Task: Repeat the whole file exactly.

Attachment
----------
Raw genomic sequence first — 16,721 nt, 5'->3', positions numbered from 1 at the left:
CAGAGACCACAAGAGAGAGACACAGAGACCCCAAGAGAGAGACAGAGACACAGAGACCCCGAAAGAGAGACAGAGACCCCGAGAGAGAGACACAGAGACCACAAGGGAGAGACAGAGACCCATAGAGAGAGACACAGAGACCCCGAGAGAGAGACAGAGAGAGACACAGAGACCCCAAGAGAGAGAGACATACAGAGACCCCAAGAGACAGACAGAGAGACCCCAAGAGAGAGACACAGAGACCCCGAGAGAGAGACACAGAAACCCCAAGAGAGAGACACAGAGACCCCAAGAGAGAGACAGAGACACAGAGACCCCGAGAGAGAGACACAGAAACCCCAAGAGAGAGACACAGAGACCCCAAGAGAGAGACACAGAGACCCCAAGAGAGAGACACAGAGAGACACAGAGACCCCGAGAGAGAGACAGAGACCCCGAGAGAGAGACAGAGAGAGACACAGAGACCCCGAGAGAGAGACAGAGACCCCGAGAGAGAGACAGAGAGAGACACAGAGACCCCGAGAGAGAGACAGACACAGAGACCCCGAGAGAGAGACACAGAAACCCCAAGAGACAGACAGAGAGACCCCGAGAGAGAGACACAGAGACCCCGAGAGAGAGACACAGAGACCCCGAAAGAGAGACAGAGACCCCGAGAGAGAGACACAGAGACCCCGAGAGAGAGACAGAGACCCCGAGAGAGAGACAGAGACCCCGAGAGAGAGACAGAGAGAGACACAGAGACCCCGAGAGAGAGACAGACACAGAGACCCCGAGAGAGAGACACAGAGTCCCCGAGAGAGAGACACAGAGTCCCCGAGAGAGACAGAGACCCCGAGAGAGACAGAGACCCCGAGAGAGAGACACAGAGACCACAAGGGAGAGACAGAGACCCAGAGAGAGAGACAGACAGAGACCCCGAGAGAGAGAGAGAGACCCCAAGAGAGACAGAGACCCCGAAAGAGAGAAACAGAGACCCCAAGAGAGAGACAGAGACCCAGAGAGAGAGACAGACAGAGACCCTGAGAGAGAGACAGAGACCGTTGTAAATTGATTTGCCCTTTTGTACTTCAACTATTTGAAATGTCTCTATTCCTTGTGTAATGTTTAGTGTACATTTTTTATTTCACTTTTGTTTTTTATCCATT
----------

Raw genomic sequence first — 16,721 nt, 5'->3', positions numbered from 1 at the left:
CAGAGACCACAAGAGAGAGACACAGAGACCCCAAGAGAGAGACAGAGACACAGAGACCCCGAAAGAGAGACAGAGACCCCGAGAGAGAGACACAGAGACCACAAGGGAGAGACAGAGACCCATAGAGAGAGACACAGAGACCCCGAGAGAGAGACAGAGAGAGACACAGAGACCCCAAGAGAGAGAGACATACAGAGACCCCAAGAGACAGACAGAGAGACCCCAAGAGAGAGACACAGAGACCCCGAGAGAGAGACACAGAAACCCCAAGAGAGAGACACAGAGACCCCAAGAGAGAGACAGAGACACAGAGACCCCGAGAGAGAGACACAGAAACCCCAAGAGAGAGACACAGAGACCCCAAGAGAGAGACACAGAGACCCCAAGAGAGAGACACAGAGAGACACAGAGACCCCGAGAGAGAGACAGAGACCCCGAGAGAGAGACAGAGAGAGACACAGAGACCCCGAGAGAGAGACAGAGACCCCGAGAGAGAGACAGAGAGAGACACAGAGACCCCGAGAGAGAGACAGACACAGAGACCCCGAGAGAGAGACACAGAAACCCCAAGAGACAGACAGAGAGACCCCGAGAGAGAGACACAGAGACCCCGAGAGAGAGACACAGAGACCCCGAAAGAGAGACAGAGACCCCGAGAGAGAGACACAGAGACCCCGAGAGAGAGACAGAGACCCCGAGAGAGAGACAGAGACCCCGAGAGAGAGACAGAGAGAGACACAGAGACCCCGAGAGAGAGACAGACACAGAGACCCCGAGAGAGAGACACAGAGTCCCCGAGAGAGAGACACAGAGTCCCCGAGAGAGACAGAGACCCCGAGAGAGACAGAGACCCCGAGAGAGAGACACAGAGACCACAAGGGAGAGACAGAGACCCAGAGAGAGAGACAGACAGAGACCCCGAGAGAGAGAGAGAGACCCCAAGAGAGACAGAGACCCCGAAAGAGAGAAACAGAGACCCCAAGAGAGAGACAGAGACCCAGAGAGAGAGACAGACAGAGACCCTGAGAGAGAGACAGAGACCGTTGTAAATTGATTTGCCCTTTTGTACTTCAACTATTTGAAATGTCTCTATTCCTTGTGTAATGTTTAGTGTACATTTTTTATTTCACTTTTGTTTTTTATCCATT